For this post we have a sort of one-off card for this set. Ralph Houk gets the only solo manager card as every other manager was joined by at least some of his support staff. So what was Ralph’s deal? The explanation is told by his wardrobe. Ralph is photographed near the batting cages at Yankee Stadium, home field for his employers at the time of the photo. After the ’73 season Ralph resigned with two years left on his contract. NY had been picked by many to win the division but though the team had some early hot hitters – especially Ron Blomberg and his .400 average – the starting pitching sort of combusted outside of Doc Medich and mid-year acquisition Pat Dobson. But ’73 was also the year the Yankees got acquired by a group of which a certain George Steinbrenner was a member. And my bet is that a year under the helm of that guy was enough to propel Ralph elsewhere. And while at his resignation media meeting he declaimed any interest in a new managerial post, within a couple months he was named the new Detroit manager, ironically following, for the most part, a guy who would later be following him, for the most part, as the leader of his old team, Billy Martin. And Ralph hadn’t filled out his coaching staff yet so hence the solo shot with an air-brushed cap. The artist left alone the pinstripes – maybe he’d hoped Detroit would just head in that direction – so it’s a pretty odd look. And the Tigers would give him a couple seasons that probably made him wistful for those NY years (talk about a lack of pitching!) before he helped steer the franchise to its own glory year a bit down the road. For now, though, he was just a new guy on a new team, with a head full of vagaries that normally were encountered. Which is exactly the way he looks.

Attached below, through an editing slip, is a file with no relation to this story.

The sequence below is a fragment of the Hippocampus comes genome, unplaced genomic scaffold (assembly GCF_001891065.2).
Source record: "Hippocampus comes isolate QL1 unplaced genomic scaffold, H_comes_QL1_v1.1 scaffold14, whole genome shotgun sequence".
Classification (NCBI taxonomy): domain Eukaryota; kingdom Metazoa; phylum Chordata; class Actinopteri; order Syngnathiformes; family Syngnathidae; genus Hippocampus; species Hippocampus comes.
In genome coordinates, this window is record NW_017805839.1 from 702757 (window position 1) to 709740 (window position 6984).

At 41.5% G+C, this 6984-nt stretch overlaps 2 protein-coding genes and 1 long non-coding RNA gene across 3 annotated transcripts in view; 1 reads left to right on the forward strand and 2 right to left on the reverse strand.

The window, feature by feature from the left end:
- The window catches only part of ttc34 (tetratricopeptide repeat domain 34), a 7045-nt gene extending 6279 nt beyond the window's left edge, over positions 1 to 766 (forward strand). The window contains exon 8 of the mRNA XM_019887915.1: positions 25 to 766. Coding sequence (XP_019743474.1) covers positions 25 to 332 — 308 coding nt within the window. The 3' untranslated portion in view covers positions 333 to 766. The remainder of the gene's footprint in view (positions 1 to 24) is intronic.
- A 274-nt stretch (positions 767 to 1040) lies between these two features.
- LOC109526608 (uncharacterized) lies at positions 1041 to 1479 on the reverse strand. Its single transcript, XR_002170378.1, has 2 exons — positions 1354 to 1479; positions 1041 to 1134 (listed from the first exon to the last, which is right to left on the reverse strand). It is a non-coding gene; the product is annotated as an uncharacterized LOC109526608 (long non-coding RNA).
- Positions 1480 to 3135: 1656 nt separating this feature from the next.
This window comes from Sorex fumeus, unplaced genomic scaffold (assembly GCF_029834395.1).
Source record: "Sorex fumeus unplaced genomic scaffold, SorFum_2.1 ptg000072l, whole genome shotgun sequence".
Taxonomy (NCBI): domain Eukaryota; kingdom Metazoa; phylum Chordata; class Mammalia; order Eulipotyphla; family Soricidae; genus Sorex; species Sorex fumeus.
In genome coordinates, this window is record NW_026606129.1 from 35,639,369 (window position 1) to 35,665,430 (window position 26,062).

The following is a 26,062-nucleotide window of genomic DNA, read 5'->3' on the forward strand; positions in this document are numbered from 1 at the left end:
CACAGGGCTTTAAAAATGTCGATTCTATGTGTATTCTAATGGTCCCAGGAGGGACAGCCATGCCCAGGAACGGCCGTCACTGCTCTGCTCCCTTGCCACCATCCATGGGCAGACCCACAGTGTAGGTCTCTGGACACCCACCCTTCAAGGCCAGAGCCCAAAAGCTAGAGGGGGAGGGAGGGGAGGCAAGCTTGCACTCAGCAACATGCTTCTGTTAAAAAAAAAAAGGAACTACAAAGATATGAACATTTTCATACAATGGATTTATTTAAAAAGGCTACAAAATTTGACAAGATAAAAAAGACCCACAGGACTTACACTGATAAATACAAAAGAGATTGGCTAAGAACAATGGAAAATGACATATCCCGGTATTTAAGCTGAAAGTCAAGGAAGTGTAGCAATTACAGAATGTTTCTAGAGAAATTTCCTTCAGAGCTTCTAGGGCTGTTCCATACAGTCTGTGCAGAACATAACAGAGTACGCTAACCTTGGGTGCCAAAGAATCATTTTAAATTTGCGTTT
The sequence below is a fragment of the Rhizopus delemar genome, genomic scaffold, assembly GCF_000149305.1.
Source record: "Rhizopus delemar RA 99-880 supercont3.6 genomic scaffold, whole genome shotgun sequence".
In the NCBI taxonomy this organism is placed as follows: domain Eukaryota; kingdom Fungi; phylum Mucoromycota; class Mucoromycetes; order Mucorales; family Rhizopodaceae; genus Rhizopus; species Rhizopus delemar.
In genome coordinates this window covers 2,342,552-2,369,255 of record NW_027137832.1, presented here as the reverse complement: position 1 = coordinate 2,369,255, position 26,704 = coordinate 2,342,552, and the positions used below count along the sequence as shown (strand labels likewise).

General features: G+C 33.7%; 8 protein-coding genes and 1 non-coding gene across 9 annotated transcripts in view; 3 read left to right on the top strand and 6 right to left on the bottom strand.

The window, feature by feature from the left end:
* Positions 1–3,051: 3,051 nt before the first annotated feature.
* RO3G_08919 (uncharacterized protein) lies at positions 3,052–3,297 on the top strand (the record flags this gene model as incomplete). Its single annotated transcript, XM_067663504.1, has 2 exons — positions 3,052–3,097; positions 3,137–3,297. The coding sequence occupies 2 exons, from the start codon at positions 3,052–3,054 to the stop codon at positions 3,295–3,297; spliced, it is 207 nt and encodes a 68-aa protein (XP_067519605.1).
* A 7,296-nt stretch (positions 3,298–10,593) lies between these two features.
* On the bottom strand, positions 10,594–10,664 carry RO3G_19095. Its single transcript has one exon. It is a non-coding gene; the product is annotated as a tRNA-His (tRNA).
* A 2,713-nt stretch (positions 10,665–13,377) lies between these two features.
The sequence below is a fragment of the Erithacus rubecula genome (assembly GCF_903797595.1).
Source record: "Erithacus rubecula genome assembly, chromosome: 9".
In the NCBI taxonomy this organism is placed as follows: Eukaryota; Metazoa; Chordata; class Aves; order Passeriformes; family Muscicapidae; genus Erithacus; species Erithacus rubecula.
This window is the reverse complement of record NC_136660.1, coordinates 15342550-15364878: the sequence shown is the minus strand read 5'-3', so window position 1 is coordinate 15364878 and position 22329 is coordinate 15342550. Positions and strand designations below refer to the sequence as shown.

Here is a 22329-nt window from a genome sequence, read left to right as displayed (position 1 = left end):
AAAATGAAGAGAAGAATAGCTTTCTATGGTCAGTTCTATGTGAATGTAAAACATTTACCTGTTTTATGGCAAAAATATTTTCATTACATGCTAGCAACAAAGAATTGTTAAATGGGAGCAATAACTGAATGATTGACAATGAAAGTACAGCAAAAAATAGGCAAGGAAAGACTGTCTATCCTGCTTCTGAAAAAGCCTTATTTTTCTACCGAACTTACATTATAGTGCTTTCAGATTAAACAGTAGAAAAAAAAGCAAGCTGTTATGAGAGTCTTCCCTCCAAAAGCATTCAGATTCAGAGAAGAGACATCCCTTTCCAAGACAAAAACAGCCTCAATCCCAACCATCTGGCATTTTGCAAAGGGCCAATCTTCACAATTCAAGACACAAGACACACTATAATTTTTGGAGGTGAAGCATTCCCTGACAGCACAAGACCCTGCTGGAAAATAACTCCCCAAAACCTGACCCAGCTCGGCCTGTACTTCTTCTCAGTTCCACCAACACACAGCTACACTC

Ralph Houk came out of Stull, Kansas, where he was a high school football and baseball player at Lawrence High School and was signed by the Yankees in ‘39 after a year of semi-pro ball. He put in a full season of D ball that year where he hit .286 but with little power. He moved up the chain, hitting .313 in C ball in ’40 and then .271 in B ball before a couple games in A ball and then enlisting late that summer as an Army Ranger. He would climb there as well, reaching the level of Major – his nickname when he returned to baseball - before he was through and earning a Purple Heart, the Bronze Star, and the Silver Star for combat that included the Battle of the Bulge. He returned stateside and to baseball in ’46, where he hit well in both Double A and Triple A, combining for a .298 average. In ’47 he made his debut for NY, hitting .272 in 92 at bats. It would be his busiest season as he would generally be the third-string catcher behind Yogi Berra and Charlie Silvera. But his timing was pretty excellent as he was around for six Series wins during his eight seasons in NY and he would hit a respectable .272 in just 158 at bats over that span and hit .500 in his couple Series at bats. He continued to do some Triple A time as well, hitting .302 in ’48 and .275 in ’49. After his final season up top in ’54 he became a manager in the NY system, going a combined 260-202 in three years at Triple A Denver. He then came up to be a Yankees coach under Casey Stengel from ’58 to ’60 before being named as Casey’s successor in ’61. Again, The Major’s timing was exquisite as he took NY to the Series each of his three seasons, winning it all in ’61 and ’62. In '63 he was named AL Manager of the Year. Prior to the ’64 season he moved up to the GM spot as the guy he was behind most of his playing career, Yogi Berra, took over as manager. Yogi got his aging guys back to the Series, but after a tough loss to the younger Cardinals was canned and replaced with the guy who beat him, Johnny Keane. But Keane had a miserable time overseeing a rapid demise and a few games into the ’66 season he was replaced by Ralph, who this time around would run things through ’73 and did a pretty good job with the staff he had. He would finish as high as second in ’70 - his second MOY season - and overall during that second run finished above .500 with an under .500 team.